Built to Spill, Dinosaur Jr., Lou Barlow & The Missing Men, Disco Doom
October 22, 2009
Better Than: a Thursday evening at home in your rocking chair.
At his Good Records performance held earlier last night, Lou Barlow expressed his love for playing in the endangered venue of the record store.
"I love playing record stores," he said. "It's like playing in a church--it's one of the only places where no one talks through the set."
Well, Lou can add the Granada Theater to the list of those places: The capacity crowd was thoroughly mesmerized not only for his performance with indie rock mavens Dinosaur Jr. but also for an incredible set from Built to Spill.
The Granada was about as packed as you'll ever see it last night, with the house already almost full by the time that Disco Doom took the stage around 8 o'clock. That set was followed by a set from Dinosaur Jr.'s bassist, Barlow, who was backed by Mike Watts' The Missing Men.
While both opening performances were ample appetizers, though, it was the main course that changed the mood of the room drastically.
Given the admittedly sparse stage presence of Dinosaur Jr.--the band moved little and talked less--J Mascis and company had full control of the audience. Hardly a word was uttered to the crowd aside from a couple obligatory "Thank you" here and there that seemed more to bide the time in the lull between songs than anything else. But the crowd didn't mind--even the trickles of music that escaped the band members' instruments as they tuned before the set was in full swing evoked intense responses from the crowd.
Surrounded by three massive Marshall stacks, Mascis and the glorious virtuosity of his flawless guitar ramblings were dominant to the vocals and the drums but, judging by the air guitar convention that was going on during Dinosaur Jr.'s set, it didn't seem to damper many people's enjoyment of the evening.
Given the high skill (and volume) that Mascis' magic fingers leveled the audience with throughout the performance, it's hard to point out focal points of a set that seemed to be a steady stream of highlights. But the 1994 classic "Feel the Pain" and a near eight-minute gallivant through
"Said the People" "I Don't Wanna Go There" from this year's Farm release that left the most lasting impression. Keeping with the band's seemingly "less talk, more rock" motto of the evening, Dinosaur Jr. finished the final song of its 98-minute set and then promptly left the stage without so much as a good-bye.
Despite murmuring in the audience that it was difficult to discern the vocals of the first three performances, Doug Martsch's airy voice gloriously floated over the Granada as Built to Spill launched into its set with "Nowhere Nothin' Fuckup" and all was right with the world. The band sounded, quite simply, incredible.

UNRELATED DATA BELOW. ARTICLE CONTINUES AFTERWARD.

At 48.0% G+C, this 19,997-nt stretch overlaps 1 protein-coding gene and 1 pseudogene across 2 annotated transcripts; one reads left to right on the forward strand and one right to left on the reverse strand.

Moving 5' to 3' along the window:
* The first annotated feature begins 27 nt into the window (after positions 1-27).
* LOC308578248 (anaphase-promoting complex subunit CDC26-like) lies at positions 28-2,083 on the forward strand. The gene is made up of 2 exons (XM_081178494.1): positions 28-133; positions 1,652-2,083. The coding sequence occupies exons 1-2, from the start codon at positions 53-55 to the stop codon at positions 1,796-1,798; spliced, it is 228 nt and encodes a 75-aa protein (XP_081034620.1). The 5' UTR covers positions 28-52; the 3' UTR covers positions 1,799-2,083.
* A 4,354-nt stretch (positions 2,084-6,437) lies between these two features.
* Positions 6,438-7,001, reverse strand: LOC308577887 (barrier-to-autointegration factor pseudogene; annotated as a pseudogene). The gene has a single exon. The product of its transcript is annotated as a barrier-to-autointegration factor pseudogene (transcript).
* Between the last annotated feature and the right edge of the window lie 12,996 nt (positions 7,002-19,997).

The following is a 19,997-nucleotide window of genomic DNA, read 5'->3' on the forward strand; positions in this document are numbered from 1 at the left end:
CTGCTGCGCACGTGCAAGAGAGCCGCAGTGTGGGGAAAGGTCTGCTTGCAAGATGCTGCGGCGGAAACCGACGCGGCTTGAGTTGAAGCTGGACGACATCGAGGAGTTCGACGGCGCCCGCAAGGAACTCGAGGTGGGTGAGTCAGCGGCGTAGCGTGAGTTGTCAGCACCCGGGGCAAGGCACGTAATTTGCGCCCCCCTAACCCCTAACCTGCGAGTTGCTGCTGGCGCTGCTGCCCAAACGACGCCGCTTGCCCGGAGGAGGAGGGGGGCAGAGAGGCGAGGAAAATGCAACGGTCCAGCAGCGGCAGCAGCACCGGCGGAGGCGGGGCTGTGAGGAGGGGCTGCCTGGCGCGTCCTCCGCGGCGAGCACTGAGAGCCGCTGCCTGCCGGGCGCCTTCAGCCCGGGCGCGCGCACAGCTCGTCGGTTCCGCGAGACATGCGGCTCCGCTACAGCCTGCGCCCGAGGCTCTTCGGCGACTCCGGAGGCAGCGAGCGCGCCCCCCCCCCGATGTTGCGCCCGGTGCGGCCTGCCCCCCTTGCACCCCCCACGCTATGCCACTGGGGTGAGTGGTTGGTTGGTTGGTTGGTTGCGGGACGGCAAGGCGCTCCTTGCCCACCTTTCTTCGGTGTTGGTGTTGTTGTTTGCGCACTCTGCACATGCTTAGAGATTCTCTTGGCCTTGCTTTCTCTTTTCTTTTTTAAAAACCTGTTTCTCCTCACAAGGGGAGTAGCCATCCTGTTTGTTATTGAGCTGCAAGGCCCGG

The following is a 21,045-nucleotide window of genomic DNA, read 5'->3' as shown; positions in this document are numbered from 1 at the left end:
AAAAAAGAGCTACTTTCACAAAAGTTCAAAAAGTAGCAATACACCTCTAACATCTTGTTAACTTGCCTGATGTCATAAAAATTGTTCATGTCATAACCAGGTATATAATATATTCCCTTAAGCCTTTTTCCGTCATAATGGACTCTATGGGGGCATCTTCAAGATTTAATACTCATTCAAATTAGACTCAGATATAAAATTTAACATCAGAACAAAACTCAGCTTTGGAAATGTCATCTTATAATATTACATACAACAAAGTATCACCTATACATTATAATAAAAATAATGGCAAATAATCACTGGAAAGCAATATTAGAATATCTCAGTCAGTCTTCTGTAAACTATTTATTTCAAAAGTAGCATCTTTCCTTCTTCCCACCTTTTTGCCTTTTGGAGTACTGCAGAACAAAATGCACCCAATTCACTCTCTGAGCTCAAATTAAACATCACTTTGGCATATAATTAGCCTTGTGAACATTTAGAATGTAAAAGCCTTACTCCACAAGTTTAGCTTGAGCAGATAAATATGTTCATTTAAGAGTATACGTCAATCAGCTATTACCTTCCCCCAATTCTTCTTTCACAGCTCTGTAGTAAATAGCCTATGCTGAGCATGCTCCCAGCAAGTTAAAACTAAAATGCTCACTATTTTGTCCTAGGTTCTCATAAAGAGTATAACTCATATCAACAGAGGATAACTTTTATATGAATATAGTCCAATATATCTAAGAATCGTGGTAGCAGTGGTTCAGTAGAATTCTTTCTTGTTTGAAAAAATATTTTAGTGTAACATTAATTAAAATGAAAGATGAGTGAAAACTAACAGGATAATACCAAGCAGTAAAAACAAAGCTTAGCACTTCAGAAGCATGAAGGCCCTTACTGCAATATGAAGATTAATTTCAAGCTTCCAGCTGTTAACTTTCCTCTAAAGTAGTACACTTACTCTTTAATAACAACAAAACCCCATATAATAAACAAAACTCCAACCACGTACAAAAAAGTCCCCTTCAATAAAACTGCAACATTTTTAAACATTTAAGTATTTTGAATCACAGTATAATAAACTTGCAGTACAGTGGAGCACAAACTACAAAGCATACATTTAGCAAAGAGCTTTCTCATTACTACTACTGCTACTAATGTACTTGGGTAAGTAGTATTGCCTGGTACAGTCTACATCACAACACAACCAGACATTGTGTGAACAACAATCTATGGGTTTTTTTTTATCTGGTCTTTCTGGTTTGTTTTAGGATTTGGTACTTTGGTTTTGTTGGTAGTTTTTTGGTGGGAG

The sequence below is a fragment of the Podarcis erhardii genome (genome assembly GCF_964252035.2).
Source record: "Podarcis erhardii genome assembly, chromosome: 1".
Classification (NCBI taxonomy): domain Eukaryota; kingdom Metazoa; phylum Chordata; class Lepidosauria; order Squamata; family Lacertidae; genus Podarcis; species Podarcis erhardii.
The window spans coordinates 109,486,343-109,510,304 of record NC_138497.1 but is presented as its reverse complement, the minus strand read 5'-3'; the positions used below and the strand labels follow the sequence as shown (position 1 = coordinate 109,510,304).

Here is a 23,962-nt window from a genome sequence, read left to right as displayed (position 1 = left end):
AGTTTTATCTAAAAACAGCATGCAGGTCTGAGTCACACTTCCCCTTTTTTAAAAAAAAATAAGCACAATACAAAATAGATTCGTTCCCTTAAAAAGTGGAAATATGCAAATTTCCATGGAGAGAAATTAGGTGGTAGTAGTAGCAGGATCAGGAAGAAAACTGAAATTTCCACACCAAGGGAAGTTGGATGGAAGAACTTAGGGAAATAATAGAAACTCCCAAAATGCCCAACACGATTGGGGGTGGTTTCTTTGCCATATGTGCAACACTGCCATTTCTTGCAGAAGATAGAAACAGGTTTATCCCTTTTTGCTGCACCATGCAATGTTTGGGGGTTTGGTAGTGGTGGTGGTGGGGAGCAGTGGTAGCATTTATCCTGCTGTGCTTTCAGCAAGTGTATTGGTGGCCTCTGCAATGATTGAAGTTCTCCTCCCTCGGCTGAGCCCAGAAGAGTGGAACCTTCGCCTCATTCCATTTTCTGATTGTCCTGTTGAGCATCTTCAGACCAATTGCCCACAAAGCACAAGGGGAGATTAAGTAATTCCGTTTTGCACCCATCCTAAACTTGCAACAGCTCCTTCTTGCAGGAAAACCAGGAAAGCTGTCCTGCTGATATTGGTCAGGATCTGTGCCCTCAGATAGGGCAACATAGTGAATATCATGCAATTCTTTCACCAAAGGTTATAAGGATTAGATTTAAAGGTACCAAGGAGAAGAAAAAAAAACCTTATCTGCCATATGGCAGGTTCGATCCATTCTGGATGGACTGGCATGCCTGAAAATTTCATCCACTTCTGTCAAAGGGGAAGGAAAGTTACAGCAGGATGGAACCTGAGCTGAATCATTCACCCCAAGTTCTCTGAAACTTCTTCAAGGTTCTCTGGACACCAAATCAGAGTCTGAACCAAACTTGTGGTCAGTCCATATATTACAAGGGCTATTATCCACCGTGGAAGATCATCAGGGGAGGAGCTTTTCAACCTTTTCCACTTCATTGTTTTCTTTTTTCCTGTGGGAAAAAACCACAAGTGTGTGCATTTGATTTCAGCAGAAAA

Inspiring scores of sing-along glee with such hits as "Liar" and "Distopian Dream Girl," Built's set created an exceptionally communal environment, with many in attendance seeming to disbelieve what exactly was going on before them. Many even opted to "sing" along to the guitar parts of the band's final song before the encore "Carry the Zero."
For an hour, we were all family.
Personal Bias: It seemed as if every quiet interval between Built to Spill songs produced wild calls from the audience for their favorite tracks. The closer we got to the end, the more it became evident that Built's catalog will never be properly addressed in this setting. I mean, I think the band must have at least 30 to 40 classics that would be worthy crowd-pleasers.
Random note: The epic nature of the event was evident by the huge number of super expensive cameras being used.
By the Way: While the audience was predictably an older crowd, a few under-aged fans were scattered throughout. And of this younger set, it seemed that all of them spent the night belting out the lyrics like anthems of their still ongoing youth. Just maybe the indie rock gods in Built to Spill and Dinosaur Jr. have entered the realm of timeless music that will serve generations to come...
Keep the Dallas Observer Free... Since we started the Dallas Observer, it has been defined as the free, independent voice of Dallas, and we would like to keep it that way. Offering our readers free access to incisive coverage of local news, food and culture. Producing stories on everything from political scandals to the hottest new bands, with gutsy reporting, stylish writing, and staffers who've won everything from the Society of Professional Journalists' Sigma Delta Chi feature-writing award to the Casey Medal for Meritorious Journalism. But with local journalism's existence under siege and advertising revenue setbacks having a larger impact, it is important now more than ever for us to rally support behind funding our local journalism. You can help by participating in our "I Support" membership program, allowing us to keep covering Dallas with no paywalls.